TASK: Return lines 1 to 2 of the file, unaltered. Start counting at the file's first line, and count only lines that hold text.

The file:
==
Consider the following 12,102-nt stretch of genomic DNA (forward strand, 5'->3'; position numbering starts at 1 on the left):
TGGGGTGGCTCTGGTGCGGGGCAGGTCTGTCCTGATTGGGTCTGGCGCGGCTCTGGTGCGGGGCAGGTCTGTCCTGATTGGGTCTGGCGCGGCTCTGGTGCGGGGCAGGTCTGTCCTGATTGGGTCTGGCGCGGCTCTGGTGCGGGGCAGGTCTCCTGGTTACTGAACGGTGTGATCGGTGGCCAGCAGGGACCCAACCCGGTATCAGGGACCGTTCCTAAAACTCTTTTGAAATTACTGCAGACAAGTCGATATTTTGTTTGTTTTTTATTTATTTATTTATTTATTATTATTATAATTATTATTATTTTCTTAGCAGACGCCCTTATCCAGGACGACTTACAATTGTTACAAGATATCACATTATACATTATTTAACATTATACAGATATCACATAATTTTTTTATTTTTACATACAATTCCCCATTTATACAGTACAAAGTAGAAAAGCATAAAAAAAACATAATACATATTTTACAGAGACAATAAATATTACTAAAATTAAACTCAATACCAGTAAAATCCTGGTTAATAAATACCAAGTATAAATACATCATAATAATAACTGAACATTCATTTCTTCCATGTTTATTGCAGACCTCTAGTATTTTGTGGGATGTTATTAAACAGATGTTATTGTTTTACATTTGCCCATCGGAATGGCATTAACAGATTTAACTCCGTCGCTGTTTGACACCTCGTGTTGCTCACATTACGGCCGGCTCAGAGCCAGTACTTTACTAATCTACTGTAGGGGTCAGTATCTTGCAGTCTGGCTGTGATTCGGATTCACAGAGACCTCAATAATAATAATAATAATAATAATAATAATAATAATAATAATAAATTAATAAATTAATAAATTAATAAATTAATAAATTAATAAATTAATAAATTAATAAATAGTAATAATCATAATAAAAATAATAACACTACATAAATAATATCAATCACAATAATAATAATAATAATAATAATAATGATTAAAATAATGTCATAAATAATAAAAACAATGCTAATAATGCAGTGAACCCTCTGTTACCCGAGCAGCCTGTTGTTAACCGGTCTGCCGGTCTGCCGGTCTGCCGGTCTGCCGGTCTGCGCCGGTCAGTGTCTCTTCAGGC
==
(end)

Consider the following 12,102-nt stretch of genomic DNA (forward strand, 5'->3'; position numbering starts at 1 on the left):
TGGGGTGGCTCTGGTGCGGGGCAGGTCTGTCCTGATTGGGTCTGGCGCGGCTCTGGTGCGGGGCAGGTCTGTCCTGATTGGGTCTGGCGCGGCTCTGGTGCGGGGCAGGTCTGTCCTGATTGGGTCTGGCGCGGCTCTGGTGCGGGGCAGGTCTCCTGGTTACTGAACGGTGTGATCGGTGGCCAGCAGGGACCCAACCCGGTATCAGGGACCGTTCCTAAAACTCTTTTGAAATTACTGCAGACAAGTCGATATTTTGTTTGTTTTTTATTTATTTATTTATTTATTATTATTATAATTATTATTATTTTCTTAGCAGACGCCCTTATCCAGGACGACTTACAATTGTTACAAGATATCACATTATACATTATTTAACATTATACAGATATCACATAATTTTTTTATTTTTACATACAATTCCCCATTTATACAGTACAAAGTAGAAAAGCATAAAAAAAACATAATACATATTTTACAGAGACAATAAATATTACTAAAATTAAACTCAATACCAGTAAAATCCTGGTTAATAAATACCAAGTATAAATACATCATAATAATAACTGAACATTCATTTCTTCCATGTTTATTGCAGACCTCTAGTATTTTGTGGGATGTTATTAAACAGATGTTATTGTTTTACATTTGCCCATCGGAATGGCATTAACAGATTTAACTCCGTCGCTGTTTGACACCTCGTGTTGCTCACATTACGGCCGGCTCAGAGCCAGTACTTTACTAATCTACTGTAGGGGTCAGTATCTTGCAGTCTGGCTGTGATTCGGATTCACAGAGACCTCAATAATAATAATAATAATAATAATAATAATAATAATAATAATAAATTAATAAATTAATAAATTAATAAATTAATAAATTAATAAATTAATAAATTAATAAATAGTAATAATCATAATAAAAATAATAACACTACATAAATAATATCAATCACAATAATAATAATAATAATAATAATAATGATTAAAATAATGTCATAAATAATAAAAACAATGCTAATAATGCAGTGAACCCTCTGTTACCCGAGCAGCCTGTTGTTAACCGGTCTGCCGGTCTGCCGGTCTGCCGGTCTGCCGGTCTGCGCCGGTCAGTGTCTCTTCAGGC